In a debate on the issue in Parliament this week, Mark Field, Minister for Asia and the Pacific, said it is “work in progress and I cannot make any promises”.
“I have slightly orthodox views on these matters; I feel a little reluctant to make apologies for things that have happened in the past,” he said.
“Obviously, any Government department has concerns about making any apology, given that there may well be financial implications to doing so. I also worry a little bit that we debase the currency of apologies if we make them in relation to many, many events.”
Although he feels “that we perhaps need to go further,” Mr Field said that “the best way to honour the memory of the people who suffered and died in Jallianwala Bagh 100 years ago is for us all to do our best to build a new partnership between the UK and India that will work for both our countries, and to recognise that such a partnership can be an important force for good in the world at large.”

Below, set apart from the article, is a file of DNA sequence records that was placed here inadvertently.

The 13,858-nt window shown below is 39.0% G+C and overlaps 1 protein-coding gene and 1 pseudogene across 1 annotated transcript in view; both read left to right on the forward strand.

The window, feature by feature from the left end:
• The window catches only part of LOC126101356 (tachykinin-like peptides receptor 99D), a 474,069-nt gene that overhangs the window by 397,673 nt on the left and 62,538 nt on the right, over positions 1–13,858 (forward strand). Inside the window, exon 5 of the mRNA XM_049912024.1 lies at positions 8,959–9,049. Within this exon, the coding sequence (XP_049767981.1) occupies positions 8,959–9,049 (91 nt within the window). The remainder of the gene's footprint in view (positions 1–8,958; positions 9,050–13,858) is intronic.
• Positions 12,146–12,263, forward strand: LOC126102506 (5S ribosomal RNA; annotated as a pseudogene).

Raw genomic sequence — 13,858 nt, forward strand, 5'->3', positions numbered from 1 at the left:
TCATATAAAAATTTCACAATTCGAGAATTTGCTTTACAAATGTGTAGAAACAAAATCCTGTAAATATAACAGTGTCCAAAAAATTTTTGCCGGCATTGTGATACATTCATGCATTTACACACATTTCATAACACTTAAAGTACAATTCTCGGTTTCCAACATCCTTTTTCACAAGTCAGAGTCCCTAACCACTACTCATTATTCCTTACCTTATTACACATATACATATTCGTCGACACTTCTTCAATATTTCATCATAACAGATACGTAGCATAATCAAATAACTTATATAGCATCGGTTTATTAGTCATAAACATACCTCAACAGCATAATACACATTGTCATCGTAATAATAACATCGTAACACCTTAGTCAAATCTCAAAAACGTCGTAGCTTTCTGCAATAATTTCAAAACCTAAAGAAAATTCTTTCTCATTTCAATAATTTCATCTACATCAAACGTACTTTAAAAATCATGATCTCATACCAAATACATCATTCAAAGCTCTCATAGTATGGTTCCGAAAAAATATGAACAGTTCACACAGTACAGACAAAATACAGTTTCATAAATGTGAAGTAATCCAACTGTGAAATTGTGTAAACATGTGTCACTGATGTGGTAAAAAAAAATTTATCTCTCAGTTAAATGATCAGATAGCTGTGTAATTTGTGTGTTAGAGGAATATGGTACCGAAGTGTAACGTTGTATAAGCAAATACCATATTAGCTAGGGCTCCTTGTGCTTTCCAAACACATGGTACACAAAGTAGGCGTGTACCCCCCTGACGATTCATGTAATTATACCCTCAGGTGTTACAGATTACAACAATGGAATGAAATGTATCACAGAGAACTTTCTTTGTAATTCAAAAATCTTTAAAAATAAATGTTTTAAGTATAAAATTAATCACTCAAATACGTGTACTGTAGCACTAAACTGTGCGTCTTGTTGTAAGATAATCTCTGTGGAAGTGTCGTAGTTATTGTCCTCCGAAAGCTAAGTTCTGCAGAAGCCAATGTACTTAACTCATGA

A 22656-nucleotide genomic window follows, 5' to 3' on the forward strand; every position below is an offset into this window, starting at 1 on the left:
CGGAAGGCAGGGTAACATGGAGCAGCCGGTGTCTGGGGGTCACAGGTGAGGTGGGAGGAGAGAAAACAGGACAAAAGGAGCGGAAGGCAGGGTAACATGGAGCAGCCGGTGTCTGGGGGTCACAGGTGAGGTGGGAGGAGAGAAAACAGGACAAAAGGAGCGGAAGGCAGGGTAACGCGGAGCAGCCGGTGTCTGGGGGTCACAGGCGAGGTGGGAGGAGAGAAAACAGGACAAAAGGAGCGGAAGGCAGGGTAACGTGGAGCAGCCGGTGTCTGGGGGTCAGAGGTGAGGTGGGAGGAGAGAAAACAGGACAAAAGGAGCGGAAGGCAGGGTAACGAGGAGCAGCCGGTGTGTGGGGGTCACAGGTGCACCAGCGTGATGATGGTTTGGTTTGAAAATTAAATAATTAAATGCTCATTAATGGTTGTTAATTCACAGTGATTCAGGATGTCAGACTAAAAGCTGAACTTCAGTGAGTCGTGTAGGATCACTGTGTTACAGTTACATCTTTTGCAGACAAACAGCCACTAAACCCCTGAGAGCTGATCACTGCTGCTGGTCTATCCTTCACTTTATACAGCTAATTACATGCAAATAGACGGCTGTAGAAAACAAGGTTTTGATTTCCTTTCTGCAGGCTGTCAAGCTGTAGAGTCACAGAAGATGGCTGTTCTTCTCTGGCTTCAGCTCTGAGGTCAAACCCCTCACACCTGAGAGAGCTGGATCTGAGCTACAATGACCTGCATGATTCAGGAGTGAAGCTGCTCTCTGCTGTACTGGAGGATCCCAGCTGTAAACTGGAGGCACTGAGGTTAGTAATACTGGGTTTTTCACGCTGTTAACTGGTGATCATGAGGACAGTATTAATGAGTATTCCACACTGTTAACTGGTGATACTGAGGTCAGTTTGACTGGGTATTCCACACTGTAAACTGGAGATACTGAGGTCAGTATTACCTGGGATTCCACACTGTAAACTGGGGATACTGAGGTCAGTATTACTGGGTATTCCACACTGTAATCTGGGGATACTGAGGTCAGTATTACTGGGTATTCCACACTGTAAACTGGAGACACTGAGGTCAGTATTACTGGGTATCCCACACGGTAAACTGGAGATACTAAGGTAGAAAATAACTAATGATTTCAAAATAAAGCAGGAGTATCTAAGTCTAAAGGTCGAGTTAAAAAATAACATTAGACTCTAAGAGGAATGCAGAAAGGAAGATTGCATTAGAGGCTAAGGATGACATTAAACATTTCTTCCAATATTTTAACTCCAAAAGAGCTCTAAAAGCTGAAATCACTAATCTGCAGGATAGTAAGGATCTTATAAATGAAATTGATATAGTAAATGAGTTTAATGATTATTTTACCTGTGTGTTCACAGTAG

Prime Minister Theresa May said this week that the massacre was “a shameful scar on British Indian history” which was to be deeply regretted.
In 2013, her predecessor David Cameron was the first serving Prime Minister to visit Jallianwala Bagh. He also described it as a “deeply shameful event in British history”, but stopped short of an apology.
He later said that the British Government had “rightly condemned” the massacre at the time but that he did not “think the right thing is to reach back into history and to seek out things that we should apologise for”.
Apology and Education